Coming to the inspiration section, the hard to find story or plot in the film easily reminds you of several (far better) Hindi and English movies based on the same ‘cliched’ subject and Aditya Chopra coming up with such a pathetic project is exactly like the case of another Ashutosh Gowariker in the making……. giving you the worst news.

From the soundtrack, I found ‘Ude Dil Befikre’ quite close to the format of a Punjabi track ‘Teri Taan Yaad Satave” (recently used in ROCKY HANDSOME too) and the opening notes of the French song very similar to ‘Kay Sera Sera Sera” from PUKAR. However the most moronic inclusion remains the awful Punjabi song used in the end credits having nothing to do with the film pointing towards the so casual mindset behind its making. Interestingly this also clearly proves a fact that they are not able to make a Hindi film today without a Punjabi song, particularly JOHARS and CHOPRAS cannot.

In short, BEFIKRE can only be seen if you are a die-hard fan of Ranveer Singh or willing to watch a promotional tour of FRANCE (Paris) along with a couple of good songs.

Otherwise if this is a product coming from one of the top three production houses of Hindi Cinema and its reputed writer-director (having an epic film like DDLJ to his credit), then there is something seriously wrong in their followed thought process requiring an urgent re-check and solid rectification.

Rating : 1 / 5

Tags : Befikrey Movie Review by Bobby Sing, Befikre Review by Bobby Sing, New Hindi Films Reviews, New Hindi Movies Reviews, New Hindi Movies Released, New Bollywood Reviews, Bobby Talks Cinema Review, Reviews By Bobby Sing, New Hindi Films Reviews at bobbytalkscinema.com, Inspired Films, Badly made bold romantic Hindi films.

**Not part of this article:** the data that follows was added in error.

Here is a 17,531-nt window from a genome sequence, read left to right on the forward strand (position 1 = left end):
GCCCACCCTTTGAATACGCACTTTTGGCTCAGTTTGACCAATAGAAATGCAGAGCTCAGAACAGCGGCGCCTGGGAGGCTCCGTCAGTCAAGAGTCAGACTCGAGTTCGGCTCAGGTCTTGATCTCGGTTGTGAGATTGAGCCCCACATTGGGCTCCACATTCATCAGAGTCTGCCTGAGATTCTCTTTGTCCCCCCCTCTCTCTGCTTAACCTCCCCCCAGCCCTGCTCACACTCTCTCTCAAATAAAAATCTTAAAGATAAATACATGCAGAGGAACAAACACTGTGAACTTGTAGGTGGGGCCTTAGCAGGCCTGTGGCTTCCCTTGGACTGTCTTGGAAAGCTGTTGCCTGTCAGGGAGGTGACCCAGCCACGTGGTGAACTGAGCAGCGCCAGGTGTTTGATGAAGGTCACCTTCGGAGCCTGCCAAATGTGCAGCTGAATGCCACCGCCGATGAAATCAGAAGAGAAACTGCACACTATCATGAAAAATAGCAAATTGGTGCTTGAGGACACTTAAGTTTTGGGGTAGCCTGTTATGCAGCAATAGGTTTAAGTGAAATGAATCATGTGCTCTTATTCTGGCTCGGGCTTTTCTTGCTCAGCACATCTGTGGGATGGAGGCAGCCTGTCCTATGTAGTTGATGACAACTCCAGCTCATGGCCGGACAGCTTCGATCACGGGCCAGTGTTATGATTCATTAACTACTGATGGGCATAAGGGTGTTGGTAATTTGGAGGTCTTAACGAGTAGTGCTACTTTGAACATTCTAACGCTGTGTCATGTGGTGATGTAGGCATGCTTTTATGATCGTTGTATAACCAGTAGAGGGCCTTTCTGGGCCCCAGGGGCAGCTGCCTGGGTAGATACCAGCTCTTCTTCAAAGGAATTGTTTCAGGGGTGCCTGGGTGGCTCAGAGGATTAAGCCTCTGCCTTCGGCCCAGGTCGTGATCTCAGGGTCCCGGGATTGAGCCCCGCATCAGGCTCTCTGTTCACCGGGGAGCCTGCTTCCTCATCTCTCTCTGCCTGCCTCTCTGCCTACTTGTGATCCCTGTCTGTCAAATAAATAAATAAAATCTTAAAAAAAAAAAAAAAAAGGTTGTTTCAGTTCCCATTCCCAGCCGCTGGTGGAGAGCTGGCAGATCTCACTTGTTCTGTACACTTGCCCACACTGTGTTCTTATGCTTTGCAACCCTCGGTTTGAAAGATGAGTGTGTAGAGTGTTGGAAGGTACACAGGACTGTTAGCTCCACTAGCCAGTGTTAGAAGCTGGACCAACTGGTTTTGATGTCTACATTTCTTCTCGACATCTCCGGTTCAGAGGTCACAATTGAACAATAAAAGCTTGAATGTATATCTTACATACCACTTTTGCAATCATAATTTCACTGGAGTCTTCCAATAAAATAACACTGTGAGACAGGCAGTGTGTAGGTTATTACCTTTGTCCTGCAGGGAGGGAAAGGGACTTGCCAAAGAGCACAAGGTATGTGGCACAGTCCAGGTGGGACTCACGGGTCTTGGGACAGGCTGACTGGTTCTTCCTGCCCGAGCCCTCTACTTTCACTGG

09 December 2016 / bobbysing /
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What can be said about a film which is all about musicians and music makers but still doesn’t offer any great memorable song except a decent Ganapati track coming up in its predictable climax. Putting it differently, how is one supposed to enjoy or appreciate a film titled BANJO, when it doesn’t even have any catchy musical piece (or theme music) played on its particular highlighted instrument that stays in your mind for long, like the one played in KARMA released three decades back.
Revolving around the street musicians known for their local Banjo Band active during the Navaratras and other state festivals in Maharashtra, the film begins with an intro of the key members of a group led by Ritesh Deshmukh. And this introduction is conceived in an interesting, engaging manner depicting the daily life in slums using Vjiay Raaz’s voiceover.
However post this impressive start, the first 40 minutes can be best described as a colourful Chitrahaar featuring all average songs (without any story as such) and then the next 90 minutes offer nothing new in the name of content or plot, straight away reminding you of ABCD series and the earlier ROCK ON moving on the similar path. So it’s yet again the same old stuff presented along an unconvincing sub-plot of an ‘attempted murder’ and some dazzling, grand visuals of Mumbai’s colourful festival.